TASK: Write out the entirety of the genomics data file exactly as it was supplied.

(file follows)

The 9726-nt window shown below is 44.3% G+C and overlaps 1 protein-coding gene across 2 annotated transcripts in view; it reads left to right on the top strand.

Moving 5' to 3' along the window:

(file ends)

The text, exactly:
The 9726-nt window shown below is 44.3% G+C and overlaps 1 protein-coding gene across 2 annotated transcripts in view; it reads left to right on the top strand.

Moving 5' to 3' along the window: